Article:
Neurological disease frequently complicates HIV-1 infection. In addition to opportunistic infections, a syndrome of combined cognitive and motor impairment, referred to as the AIDS dementia complex, has been recognized. While presumed to relate to HIV-1 itself, the pathogenesis of this syndrome remains uncertain. Because of the limited extent of productive brain HIV-I infection in many cases, and because such infection involves macrophages and microglia rather than cells of neuroectodermal origin, current speculation centers on indirect mechanisms of brain injury including virus- or cell-coded neurotoxins. We review clinical and laboratory studies and also describe models of the interaction of HIV-1 and immune responses that might account for brain injury.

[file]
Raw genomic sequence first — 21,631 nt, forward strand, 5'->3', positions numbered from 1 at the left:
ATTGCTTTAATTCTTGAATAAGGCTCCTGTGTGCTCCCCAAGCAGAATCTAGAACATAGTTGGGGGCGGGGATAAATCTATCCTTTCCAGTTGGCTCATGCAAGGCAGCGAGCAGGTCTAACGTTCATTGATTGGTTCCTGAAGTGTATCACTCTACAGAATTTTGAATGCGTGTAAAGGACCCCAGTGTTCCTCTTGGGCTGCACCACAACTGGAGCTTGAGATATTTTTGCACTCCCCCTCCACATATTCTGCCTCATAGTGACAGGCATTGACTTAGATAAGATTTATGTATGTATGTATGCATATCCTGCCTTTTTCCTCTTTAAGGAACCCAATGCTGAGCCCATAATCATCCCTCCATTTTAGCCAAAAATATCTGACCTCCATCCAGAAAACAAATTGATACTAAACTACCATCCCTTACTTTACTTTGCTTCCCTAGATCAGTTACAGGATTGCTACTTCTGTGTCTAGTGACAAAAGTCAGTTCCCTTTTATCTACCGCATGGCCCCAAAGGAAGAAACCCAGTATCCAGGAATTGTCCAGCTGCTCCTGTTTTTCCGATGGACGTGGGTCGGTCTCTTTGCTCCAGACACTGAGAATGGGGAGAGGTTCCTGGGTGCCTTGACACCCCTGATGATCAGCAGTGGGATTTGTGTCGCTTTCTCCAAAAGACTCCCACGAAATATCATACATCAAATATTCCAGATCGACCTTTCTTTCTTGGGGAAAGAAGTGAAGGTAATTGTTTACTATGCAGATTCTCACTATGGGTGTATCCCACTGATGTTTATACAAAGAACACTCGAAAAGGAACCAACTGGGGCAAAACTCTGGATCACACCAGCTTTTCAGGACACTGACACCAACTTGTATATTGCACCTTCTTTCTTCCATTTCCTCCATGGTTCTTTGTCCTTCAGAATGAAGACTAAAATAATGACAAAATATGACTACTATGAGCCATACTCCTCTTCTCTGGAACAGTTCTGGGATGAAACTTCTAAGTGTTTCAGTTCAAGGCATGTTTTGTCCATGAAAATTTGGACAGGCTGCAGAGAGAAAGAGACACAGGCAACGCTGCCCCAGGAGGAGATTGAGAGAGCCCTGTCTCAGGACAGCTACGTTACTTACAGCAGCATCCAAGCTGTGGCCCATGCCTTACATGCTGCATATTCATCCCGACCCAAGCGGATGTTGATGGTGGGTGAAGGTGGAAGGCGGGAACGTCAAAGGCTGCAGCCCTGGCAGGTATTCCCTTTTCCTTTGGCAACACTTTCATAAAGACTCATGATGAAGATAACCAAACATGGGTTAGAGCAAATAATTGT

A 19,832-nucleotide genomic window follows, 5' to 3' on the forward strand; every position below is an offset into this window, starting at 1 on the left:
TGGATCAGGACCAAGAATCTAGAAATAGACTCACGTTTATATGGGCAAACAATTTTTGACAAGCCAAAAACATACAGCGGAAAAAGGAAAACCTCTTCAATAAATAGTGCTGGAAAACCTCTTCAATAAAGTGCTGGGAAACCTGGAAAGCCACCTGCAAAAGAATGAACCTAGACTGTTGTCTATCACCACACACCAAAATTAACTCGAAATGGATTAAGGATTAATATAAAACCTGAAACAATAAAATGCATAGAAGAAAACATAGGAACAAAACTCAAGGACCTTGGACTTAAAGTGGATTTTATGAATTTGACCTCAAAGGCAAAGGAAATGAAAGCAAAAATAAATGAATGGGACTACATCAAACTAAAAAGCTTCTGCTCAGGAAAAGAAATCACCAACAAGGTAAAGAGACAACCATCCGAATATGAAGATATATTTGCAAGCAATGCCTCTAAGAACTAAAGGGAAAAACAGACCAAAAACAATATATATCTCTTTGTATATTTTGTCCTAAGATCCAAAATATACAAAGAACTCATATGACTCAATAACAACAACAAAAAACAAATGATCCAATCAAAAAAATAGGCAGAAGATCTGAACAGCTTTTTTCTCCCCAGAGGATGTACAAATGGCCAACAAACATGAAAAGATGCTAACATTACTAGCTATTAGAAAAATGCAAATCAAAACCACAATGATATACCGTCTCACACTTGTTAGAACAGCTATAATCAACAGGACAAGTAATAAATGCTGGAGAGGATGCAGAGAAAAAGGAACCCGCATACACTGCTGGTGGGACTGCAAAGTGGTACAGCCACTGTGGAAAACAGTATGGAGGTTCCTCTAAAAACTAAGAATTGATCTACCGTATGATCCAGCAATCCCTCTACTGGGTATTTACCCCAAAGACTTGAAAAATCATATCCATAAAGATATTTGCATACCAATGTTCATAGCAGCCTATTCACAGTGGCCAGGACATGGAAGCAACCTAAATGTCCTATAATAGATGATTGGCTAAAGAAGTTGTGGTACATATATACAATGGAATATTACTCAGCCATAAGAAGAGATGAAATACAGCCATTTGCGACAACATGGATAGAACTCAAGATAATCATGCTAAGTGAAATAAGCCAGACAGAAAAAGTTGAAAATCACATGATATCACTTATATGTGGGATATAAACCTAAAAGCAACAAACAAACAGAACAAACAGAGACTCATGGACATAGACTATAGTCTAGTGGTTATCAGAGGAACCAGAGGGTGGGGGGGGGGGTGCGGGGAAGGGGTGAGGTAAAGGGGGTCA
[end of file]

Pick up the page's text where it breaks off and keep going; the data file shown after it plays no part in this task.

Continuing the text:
|Original language||English (US)|
|Number of pages||39|
|Journal||Annual Review of Microbiology|
|State||Published - Jan 1 1992|
- AIDS dementia complex
- brain retroviruses
ASJC Scopus subject areas